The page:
New Clippers guard James Harden at a press conference after being traded from the Philadelphia 76ers. Source: AP Photo/Richard Vogel
New Clippers guard James Harden at a press conference after being traded from the Philadelphia 76ers. Source: AP Photo/Richard Vogel

Clippers with Harden: legitimate contenders or the four stooges?

Basketball OlyBet 10.11.2023

For the Los Angeles Clippers fans, November hit differently this year. Having acquired James Harden from the Philadelphia 76ers via a trade, the target for this season became unmistakably obvious. Nothing less than the Larry O’Brien Trophy will do.

Harden, the NBA MVP in 2018 and a ten-time All-Star, joins Kawhi Leonard, Paul George, and Russell Westbrook on the Clippers roster. Leonard is a two-time NBA champion and Finals MVP, George an eight-time All-Star, and Westbrook the 2017 league MVP as well as the all-time leader in triple-doubles. Not too bad.

On paper, they also seem to have complementing pieces. Ivica Zubac and Mason Plumlee are traditional big men while P.J. Tucker can fill the modern small-ball-big-man role; Terance Mann, Norman Powell, and others will be expected to contribute off the bench. But in the business end, everything will come down the the four superstars, because that is just the way it is in the NBA – or almost any other sport, really.

Recent history suggests that one star is usually not enough to contend, while two in their prime or thereabouts give a reasonable chance. If you can get three, it can go either way. Some succeed, but more fail miserably, because there is usually no room for further movement.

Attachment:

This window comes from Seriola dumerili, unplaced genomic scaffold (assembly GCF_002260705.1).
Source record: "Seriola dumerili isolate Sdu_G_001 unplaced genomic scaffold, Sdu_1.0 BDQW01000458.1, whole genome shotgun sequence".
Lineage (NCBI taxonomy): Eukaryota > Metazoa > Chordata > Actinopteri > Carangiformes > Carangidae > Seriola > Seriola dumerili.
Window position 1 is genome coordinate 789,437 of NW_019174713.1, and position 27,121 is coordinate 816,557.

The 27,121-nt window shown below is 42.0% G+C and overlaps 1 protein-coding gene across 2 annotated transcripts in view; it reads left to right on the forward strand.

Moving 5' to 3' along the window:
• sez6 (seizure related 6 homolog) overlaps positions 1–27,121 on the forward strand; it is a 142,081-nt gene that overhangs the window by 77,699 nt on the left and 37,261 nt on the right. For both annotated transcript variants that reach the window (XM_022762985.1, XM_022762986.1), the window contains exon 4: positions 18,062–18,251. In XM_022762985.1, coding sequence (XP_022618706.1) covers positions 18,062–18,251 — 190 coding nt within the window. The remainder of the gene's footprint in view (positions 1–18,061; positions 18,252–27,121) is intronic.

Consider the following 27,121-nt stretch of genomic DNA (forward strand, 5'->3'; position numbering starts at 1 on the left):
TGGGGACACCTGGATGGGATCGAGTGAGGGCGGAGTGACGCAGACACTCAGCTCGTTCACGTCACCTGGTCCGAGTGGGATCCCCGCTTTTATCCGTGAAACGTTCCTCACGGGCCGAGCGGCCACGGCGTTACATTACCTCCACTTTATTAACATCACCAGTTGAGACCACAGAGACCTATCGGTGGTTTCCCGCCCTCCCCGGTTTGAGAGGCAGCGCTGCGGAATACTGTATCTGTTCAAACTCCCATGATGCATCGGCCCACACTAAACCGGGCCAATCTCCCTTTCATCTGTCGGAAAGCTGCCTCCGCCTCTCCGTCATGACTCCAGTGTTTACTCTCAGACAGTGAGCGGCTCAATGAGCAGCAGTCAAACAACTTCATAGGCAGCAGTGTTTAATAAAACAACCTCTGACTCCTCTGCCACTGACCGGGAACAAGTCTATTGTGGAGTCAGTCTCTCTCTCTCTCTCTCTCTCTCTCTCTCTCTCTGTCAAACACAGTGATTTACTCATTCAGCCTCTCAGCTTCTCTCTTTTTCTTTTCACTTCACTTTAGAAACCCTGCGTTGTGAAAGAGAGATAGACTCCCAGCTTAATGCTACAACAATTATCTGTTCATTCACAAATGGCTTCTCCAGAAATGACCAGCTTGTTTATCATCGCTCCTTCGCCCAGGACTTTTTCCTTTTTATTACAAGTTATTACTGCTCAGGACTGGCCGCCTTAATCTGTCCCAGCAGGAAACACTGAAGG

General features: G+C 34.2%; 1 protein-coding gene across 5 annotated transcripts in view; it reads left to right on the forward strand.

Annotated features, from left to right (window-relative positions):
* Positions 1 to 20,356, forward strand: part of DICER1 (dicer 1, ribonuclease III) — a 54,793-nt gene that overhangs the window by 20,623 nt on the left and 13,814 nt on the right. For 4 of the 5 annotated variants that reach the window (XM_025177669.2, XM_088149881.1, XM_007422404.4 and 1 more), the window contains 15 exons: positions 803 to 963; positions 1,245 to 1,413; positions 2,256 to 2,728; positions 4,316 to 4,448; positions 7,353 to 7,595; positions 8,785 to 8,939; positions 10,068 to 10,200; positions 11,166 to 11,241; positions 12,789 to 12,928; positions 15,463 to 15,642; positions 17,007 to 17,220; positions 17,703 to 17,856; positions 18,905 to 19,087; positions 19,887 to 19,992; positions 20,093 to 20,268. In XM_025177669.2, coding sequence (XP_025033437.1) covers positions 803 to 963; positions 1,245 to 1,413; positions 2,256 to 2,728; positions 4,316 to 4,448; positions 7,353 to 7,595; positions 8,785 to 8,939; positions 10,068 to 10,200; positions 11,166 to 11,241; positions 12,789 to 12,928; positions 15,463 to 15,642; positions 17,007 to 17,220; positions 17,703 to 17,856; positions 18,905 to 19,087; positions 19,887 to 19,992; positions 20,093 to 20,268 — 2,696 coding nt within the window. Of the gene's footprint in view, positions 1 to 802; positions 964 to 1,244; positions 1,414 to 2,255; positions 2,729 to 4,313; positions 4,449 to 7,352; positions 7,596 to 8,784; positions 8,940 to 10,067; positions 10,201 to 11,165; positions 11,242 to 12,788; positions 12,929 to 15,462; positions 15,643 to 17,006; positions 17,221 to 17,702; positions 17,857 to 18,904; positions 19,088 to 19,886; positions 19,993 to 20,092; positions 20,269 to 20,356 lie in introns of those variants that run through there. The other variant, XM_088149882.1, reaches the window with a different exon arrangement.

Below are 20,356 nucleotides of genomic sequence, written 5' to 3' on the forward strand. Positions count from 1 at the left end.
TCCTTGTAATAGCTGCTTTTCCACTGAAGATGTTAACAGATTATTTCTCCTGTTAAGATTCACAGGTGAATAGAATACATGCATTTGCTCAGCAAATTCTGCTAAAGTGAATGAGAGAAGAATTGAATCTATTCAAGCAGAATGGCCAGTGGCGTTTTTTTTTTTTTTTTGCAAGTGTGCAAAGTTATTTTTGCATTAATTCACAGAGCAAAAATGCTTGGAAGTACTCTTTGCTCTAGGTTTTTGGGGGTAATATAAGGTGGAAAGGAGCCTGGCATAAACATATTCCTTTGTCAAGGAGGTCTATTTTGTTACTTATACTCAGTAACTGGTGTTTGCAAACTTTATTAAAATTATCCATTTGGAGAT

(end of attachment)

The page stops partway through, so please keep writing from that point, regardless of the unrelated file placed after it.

But four? It almost never works … and yes, the Warriors do not count as they came together almost organically (also, adding Kevin Durant to THAT roster was never a fair move). For others that have tried, the step from title challengers to a travelling circus can be a small one.

The last team to arguably try and pull it off were the Brooklyn Nets in 2020-21 when they had Durant and Kyrie Irving on their books before trading for… James Harden (the fourth star was either Blake Griffin or DeAndre Jordan, depending on who you ask). They came within centimeters of beating the soon-to-be champions Bucks in a memorable Game 7, but as one etched their name down in history, the other was forgotten.

The Beard

He has been in this situation before. Harden, now 34, was expected to be the leading man for the Houston Rockets, but he never helped them to the Finals despite having a go with different side-kicks ranging from Dwight Howard to Chris Paul. He put up historic numbers, won the MVP, and pretty much guaranteed himself a spot in the Hall of Fame, but it was not enough.